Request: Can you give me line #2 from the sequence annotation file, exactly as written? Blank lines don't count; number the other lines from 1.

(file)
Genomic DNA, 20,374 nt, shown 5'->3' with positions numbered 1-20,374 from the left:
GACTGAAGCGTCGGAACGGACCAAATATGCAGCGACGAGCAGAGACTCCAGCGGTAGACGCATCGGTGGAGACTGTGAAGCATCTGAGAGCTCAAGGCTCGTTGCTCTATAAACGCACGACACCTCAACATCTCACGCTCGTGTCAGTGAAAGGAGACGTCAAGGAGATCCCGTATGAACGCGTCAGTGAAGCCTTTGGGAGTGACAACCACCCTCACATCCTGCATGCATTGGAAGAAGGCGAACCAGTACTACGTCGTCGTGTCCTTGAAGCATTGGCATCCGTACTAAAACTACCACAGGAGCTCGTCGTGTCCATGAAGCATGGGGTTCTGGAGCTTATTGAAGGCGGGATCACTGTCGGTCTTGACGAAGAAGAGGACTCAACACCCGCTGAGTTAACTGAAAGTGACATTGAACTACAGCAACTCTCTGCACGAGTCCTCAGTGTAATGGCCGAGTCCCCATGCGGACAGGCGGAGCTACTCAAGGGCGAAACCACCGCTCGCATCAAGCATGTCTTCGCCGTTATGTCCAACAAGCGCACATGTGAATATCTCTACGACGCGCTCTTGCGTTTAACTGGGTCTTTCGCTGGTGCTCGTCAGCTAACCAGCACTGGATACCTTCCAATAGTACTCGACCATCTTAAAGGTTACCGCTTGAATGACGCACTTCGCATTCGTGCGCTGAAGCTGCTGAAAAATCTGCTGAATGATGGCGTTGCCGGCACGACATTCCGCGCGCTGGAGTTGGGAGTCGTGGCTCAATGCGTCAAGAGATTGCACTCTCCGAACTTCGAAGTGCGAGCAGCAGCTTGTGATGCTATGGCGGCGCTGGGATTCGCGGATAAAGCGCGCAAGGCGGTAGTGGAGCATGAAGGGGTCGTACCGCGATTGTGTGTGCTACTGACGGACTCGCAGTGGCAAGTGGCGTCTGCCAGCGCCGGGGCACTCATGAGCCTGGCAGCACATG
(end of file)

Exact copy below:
GACTGAAGCGTCGGAACGGACCAAATATGCAGCGACGAGCAGAGACTCCAGCGGTAGACGCATCGGTGGAGACTGTGAAGCATCTGAGAGCTCAAGGCTCGTTGCTCTATAAACGCACGACACCTCAACATCTCACGCTCGTGTCAGTGAAAGGAGACGTCAAGGAGATCCCGTATGAACGCGTCAGTGAAGCCTTTGGGAGTGACAACCACCCTCACATCCTGCATGCATTGGAAGAAGGCGAACCAGTACTACGTCGTCGTGTCCTTGAAGCATTGGCATCCGTACTAAAACTACCACAGGAGCTCGTCGTGTCCATGAAGCATGGGGTTCTGGAGCTTATTGAAGGCGGGATCACTGTCGGTCTTGACGAAGAAGAGGACTCAACACCCGCTGAGTTAACTGAAAGTGACATTGAACTACAGCAACTCTCTGCACGAGTCCTCAGTGTAATGGCCGAGTCCCCATGCGGACAGGCGGAGCTACTCAAGGGCGAAACCACCGCTCGCATCAAGCATGTCTTCGCCGTTATGTCCAACAAGCGCACATGTGAATATCTCTACGACGCGCTCTTGCGTTTAACTGGGTCTTTCGCTGGTGCTCGTCAGCTAACCAGCACTGGATACCTTCCAATAGTACTCGACCATCTTAAAGGTTACCGCTTGAATGACGCACTTCGCATTCGTGCGCTGAAGCTGCTGAAAAATCTGCTGAATGATGGCGTTGCCGGCACGACATTCCGCGCGCTGGAGTTGGGAGTCGTGGCTCAATGCGTCAAGAGATTGCACTCTCCGAACTTCGAAGTGCGAGCAGCAGCTTGTGATGCTATGGCGGCGCTGGGATTCGCGGATAAAGCGCGCAAGGCGGTAGTGGAGCATGAAGGGGTCGTACCGCGATTGTGTGTGCTACTGACGGACTCGCAGTGGCAAGTGGCGTCTGCCAGCGCCGGGGCACTCATGAGCCTGGCAGCACATG